7. Medical—doctor, dentist, clinic fees, and medicines
  8. Allowances for children and adults
  9. Other—such as pet expenses

Now list what your family thinks it will spend on the “Flexible Expenses.” Any records your family has about past spending can help with the decision of the amount to plan. If there aren’t any records, think about what your family spends and guess. Add all the amounts planned to get a “Plan Total” (see Step 4 form ).

Step 5. Check Plan

Compare “Income Total for Flexible Expenses” and “Plan Total for Flexible Expenses." Check to be sure your family’s “Plan Total” is either equal to or less than “Income Total for Flexible Expenses”—good planning. If the “Plan Total” is too much, your family will need to change its plan and spend less.

Does your Income Total for Flexible Expenses equal Plan Total for Flexible Expenses?

If income and outgo are equal, your plan is in great shape. If planned flexible expenses are more than income, you will need to make changes to have income equal outgo. As a family decide where to make cuts to reduce projected spending for the various categories. Have family members be part of a “dollar watch.” Each person would have a category and would find ways to reduce spending for it. For example, within the food category are there ways to buy fewer prepared foods and to prepare more food at home for holidays and special occasions?

Here are some ways to reduce all spending and to keep within your budget:

  • Practice smart shopping. Use lists and don’t shop when you are tired or hungry.
  • Buy store or generic brands instead of national brands, especially for food staples.
  • Go on fewer shopping trips.
  • Avoid waste, especially for food, energy, transportation, and household products.
  • Adopt a do-it-yourself philosophy by increasing the number of goods and services you can make or do at home and buying fewer conveniences and services.
  • Find it for free.
  • Get information. There are many sources of information to help you make better choices in the marketplace.

First, look at “Periodic Expenses” ( in Form 1 ) for items such as birthdays, holiday expenses, and similar big expenses where you may be able to cut back spending. Taxes, sewer charges, loans, and insurance premiums are expenses you probably cannot reduce now.

There are a lot of ways to save money and spend less. Check to see if advertised brand names cost more than other brands. When they do, buy the cheaper product. Buy specials. Buy in quantity if the product is cheaper and can be stored. Do more of your own work rather than paying for services like repairs, haircuts, sewing, and preparing food. You can shop in different stores that have better prices, for example, discount stores. Give each family member an allowance and stick to it so they can learn to manage it themselves. Make use of free or inexpensive recreation like family hikes and picnics. Turn the thermostat down in the winter to save on heating costs. Prepare snacks instead of buying them. Repair clothing or shop at thrift stores rather than buying new. Stop buying things your family really doesn’t need or have to have.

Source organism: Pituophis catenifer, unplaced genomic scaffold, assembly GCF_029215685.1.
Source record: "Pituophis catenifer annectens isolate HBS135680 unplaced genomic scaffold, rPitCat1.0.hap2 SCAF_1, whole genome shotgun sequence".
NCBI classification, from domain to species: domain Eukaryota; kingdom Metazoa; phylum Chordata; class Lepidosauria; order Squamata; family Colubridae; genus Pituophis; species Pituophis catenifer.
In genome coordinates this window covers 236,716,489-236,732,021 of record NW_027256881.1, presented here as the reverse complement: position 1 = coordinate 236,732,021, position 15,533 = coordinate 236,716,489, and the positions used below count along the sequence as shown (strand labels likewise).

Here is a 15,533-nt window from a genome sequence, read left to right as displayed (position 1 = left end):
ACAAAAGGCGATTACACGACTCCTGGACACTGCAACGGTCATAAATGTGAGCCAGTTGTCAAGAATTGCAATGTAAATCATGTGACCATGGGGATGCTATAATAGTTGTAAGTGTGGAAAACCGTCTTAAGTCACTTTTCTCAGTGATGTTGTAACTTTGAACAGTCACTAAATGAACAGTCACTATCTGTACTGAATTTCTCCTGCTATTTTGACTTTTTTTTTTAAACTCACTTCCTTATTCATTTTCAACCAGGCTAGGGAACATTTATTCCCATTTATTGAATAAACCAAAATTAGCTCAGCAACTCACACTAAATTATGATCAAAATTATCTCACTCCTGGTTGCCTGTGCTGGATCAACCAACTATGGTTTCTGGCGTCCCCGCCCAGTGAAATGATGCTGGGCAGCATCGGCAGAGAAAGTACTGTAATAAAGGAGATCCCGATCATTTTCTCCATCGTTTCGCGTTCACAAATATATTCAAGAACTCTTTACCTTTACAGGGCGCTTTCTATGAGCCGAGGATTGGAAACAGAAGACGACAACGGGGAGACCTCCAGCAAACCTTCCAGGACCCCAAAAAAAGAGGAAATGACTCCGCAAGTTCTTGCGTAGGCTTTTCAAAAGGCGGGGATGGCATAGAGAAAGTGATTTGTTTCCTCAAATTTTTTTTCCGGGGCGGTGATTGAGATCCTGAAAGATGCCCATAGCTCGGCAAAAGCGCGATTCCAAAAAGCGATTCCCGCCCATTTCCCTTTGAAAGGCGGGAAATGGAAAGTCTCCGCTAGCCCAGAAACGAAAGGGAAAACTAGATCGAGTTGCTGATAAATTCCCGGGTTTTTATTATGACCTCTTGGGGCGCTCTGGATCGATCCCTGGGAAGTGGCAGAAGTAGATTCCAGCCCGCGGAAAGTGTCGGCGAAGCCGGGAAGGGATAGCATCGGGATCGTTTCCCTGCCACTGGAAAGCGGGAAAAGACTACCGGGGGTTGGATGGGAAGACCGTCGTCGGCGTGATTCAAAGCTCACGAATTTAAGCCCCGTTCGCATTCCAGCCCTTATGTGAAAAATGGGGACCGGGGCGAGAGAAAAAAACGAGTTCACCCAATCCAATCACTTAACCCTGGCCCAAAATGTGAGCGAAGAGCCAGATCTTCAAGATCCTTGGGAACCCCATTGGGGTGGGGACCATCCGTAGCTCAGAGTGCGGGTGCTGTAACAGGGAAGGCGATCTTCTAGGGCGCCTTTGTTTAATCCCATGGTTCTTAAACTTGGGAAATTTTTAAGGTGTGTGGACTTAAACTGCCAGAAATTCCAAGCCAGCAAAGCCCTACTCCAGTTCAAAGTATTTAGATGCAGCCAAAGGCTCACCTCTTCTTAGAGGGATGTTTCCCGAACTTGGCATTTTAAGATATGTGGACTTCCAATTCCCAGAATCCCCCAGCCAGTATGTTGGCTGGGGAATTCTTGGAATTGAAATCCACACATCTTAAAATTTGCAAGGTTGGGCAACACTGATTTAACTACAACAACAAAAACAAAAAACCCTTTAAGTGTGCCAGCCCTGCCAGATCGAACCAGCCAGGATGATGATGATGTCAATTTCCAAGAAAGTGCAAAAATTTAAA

By planning together, your family can choose the ways it wants to spend and cut down. Your family must make the hard choices between where to spend and where to cut down spending, or not spend at all. Your family must keep at cutting spending until the “Plan Total” is not higher than the “Income Total for Flexible Expenses."

Now try your family’s plan. The whole family needs to work together to try spending only what is planned. A plan is useless unless it is put into action.

Step 6. Keep Records

At the bottom of the “Spending Record” ( download Step 6 form ), write the amount your family planned to spend for each flexible expense. During the month, check your spending with the plan. If your family is spending more than the planned amount, cut back and try cost-cutting ideas. Now your family has managed its money for the first month.

If you’ve never followed your spending before, you may be in for some surprises. You probably guessed too low for some things and too high for others. You probably forgot about still other expenses. In the next months, use what your family has learned about planning and spending and repeat the same steps. Each month’s plan will change as your family learns where it can save and where it must plan to spend more, and you will be reaching the goals of having the goods and services your family really needs and wants.

Prepared by Marilyn Furry, associate professor of financial education and literacy programs, and Judith Ikenberry, former program assistant. Special thanks to the publication reviewers: Denise Continenza, extension educator, Penn State Extension in Lehigh County; Robin L. Kuleck, extension educator, Penn State Extension in Elk County; Janice E. Stoudnour, extension educator, Penn State Extension in Bedford County; Robert J. Thee, extension educator, Penn State Extension in Chester County. They made significant recommendations for the revision of this publication.

Authors

Marilyn Furry, Ph.D.